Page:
The definition of the word “Selfie” according to Oxford Dictionaries: “A photograph that one has taken of oneself, typically with a smartphone or web cam, and uploaded it to social media.”
Beginning as a term originally used only on social networking sites as a media tag for self-taken self-portraits, the frequency of the word “selfie” in our language has increased by a whopping 17,000% over this past year according to studies carried out by the Oxford dictionary editors.
Why has the “selfie” become a global phenomenon?
Taking photographs of ourselves, usually by ourselves, has become a viral activity. According to a survey carried out by The Daily Mail, Britons post around 35 million selfies a month! Why has this seemingly vain (and rather awkward) activity become so popular?
It’s arguable that the evolution of the smartphone’s second, forward facing camera, which directly faces the smartphone user, has encouraged the growth of the “selfie” culture. This invites users to take spur-of-the-moment captions, wherever they are, and share it on social networking sites, in seconds.
Surely it’s vain, and bizarre, to take the time to photograph one’s self, share it online and assume that one’s friends: a) want to look at your face b) care about the photograph of your face enough to comment or “like” the image. But a closer look at the how the selfie community functions on social networking sites such as Facebook and Instagram, indicates that these images may have several, deeper purposes.What is the purpose of a selfie?
On the surface, it may well be the case that at least some selfies are a way for individuals to seek praise regarding their looks, hair style or new outfit. Essentially, they are hoping for friends and followers to “like” the image and to tell them that they’re “pretty” or are sporting a “cute outfit.” Friends also are spending increasing amounts of time taking pictures of themselves together at parties to show others what they’re up to and in a sense reinforcing their own personal self-esteem and security.
Facebook and especially Instagram communities welcome the posting of selfies and actively support them. Searching for “#selfie” on Instagram, for example, immediately presents me with an incredible 57, 267, 657 images.
Sharing and Experimenting
For some, selfies are about seeking reassurance and praise, for others it’s a quick, easy way to let family, friends and followers know what one’s up to. It’s your first day of work for example, so you post a selfie of yourself looking dapper in your new suit. Or maybe you’ve gone travelling with friends and decide to take a selfie of you and your friends at the hotel you’ve just arrived at, showing your family at home where you are and that you’re okay. Arguably, it’s an interesting, more engaging way of keeping everyone updated.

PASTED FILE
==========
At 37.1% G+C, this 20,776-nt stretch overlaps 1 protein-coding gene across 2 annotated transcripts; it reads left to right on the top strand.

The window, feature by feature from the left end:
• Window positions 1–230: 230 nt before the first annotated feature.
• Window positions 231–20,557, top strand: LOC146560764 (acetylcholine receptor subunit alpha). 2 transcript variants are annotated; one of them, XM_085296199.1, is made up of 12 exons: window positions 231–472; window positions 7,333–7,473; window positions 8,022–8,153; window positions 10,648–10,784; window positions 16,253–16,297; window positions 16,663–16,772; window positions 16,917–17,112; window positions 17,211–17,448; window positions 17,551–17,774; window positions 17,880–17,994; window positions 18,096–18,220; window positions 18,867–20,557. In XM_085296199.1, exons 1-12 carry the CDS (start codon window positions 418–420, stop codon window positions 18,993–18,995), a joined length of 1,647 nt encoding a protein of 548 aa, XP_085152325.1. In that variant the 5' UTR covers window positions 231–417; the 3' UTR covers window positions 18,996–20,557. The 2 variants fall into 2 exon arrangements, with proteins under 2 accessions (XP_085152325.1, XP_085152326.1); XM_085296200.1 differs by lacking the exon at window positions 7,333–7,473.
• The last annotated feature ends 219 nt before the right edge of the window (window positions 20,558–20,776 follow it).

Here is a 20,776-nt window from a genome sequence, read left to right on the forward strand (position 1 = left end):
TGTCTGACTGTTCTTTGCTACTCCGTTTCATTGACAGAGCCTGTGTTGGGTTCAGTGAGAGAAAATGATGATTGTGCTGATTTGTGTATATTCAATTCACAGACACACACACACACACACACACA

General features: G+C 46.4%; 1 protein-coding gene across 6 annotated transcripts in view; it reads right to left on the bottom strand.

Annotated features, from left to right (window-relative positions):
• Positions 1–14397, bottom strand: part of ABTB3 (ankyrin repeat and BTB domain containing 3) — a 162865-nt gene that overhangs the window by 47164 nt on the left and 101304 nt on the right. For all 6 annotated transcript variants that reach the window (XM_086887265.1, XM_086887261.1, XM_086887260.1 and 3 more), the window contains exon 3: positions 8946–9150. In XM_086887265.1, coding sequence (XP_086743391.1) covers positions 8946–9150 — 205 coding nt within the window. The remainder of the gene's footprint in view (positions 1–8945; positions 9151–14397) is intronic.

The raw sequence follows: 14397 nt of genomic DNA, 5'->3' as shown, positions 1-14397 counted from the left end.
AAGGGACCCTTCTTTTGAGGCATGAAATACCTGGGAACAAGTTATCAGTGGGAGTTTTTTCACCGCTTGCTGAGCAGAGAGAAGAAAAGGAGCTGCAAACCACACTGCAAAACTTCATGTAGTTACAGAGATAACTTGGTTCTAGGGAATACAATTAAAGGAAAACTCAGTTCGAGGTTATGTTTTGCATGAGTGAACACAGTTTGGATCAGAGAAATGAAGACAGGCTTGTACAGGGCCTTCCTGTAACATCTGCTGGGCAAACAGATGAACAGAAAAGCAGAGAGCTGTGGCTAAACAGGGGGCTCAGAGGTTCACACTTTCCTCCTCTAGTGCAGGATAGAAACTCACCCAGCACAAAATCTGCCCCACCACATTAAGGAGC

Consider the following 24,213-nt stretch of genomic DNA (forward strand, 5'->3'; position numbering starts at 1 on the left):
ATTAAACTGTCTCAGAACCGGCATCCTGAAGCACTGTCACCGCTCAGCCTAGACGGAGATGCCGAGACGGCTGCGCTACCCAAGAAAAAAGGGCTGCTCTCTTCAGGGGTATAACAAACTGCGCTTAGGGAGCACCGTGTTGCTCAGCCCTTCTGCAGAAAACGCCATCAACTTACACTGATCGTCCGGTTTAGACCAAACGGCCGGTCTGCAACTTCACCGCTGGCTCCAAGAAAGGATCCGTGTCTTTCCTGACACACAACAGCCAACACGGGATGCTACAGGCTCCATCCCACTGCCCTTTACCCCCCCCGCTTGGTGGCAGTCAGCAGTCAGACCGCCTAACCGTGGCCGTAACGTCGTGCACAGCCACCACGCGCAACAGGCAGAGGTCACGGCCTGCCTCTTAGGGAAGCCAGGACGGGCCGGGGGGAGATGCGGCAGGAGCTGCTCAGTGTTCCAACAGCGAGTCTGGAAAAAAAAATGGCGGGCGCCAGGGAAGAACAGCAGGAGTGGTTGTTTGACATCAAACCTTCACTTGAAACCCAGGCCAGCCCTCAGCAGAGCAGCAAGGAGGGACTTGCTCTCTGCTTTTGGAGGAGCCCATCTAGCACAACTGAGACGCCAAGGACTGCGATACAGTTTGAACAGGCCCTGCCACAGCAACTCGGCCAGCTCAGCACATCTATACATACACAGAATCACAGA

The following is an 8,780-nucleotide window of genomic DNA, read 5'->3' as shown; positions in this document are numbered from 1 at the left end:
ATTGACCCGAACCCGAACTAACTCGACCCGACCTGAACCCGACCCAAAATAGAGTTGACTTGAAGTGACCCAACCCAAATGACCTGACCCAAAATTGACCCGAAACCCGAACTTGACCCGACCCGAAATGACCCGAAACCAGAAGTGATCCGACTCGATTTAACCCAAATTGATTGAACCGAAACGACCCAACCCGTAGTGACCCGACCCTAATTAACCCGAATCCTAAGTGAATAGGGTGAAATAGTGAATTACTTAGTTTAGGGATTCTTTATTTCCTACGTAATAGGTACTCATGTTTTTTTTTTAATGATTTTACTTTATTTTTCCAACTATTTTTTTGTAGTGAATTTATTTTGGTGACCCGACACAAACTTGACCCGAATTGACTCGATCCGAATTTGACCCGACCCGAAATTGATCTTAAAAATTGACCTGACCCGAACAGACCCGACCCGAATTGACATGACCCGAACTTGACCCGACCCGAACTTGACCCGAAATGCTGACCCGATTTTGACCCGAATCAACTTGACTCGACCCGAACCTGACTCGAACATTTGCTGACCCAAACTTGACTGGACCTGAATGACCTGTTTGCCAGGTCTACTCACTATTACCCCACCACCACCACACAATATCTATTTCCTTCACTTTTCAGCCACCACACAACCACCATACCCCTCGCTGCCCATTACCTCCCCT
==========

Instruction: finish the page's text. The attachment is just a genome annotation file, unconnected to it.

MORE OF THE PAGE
We’re presented with a range of filtering and editing options when we take spontaneous photographs with our smartphone. One can tailor the selfie to look exactly how one would like before it’s posted and shared with everyone. Instagram’s filtering options give selfie takers the opportunity to experiment with different looks, hair styles and outfits, almost like a personal work of art. Facebook have now introduced filtering options to compete with Instagram’s wide range.
Are we Narcissists or Lovers of Life?
Inevitably, the “selfie” tag raises conflicting opinions. Dr. Jessery Hibbard, a specialist Clinical Psychologist for example, warns that posting selfies may “lead to cyber bullying and issues with self-confidence”. Others are concerned that the “selfie mania” we are subject to has caused us to become self-obsessed Narcissists.
James Poulus, a writer for the US Daily Beast magazine, argues that the selfie trend is positive and proactive. He declares that “selfies deserve our forgiveness” and “our support”. Rather than turning us in to Narcissists, he states that taking selfies is “an exercise in the personal artist’s craft.” Poulus thoughtfully predicts that “our selfies will come to reflect what they so often already contain: the simple joy of being alive.”
The development of the selfie as a viral trend on social networking sites has inevitably grabbed the attention of our society. It’s now become a familiar, frequently used word of the English language, making it increasingly difficult to ignore, and no doubt giving it its Word of the Year title.
Do you think that “selfie” belongs in our dictionary? Let us know what you think of this year’s Word of the Year over on Google+.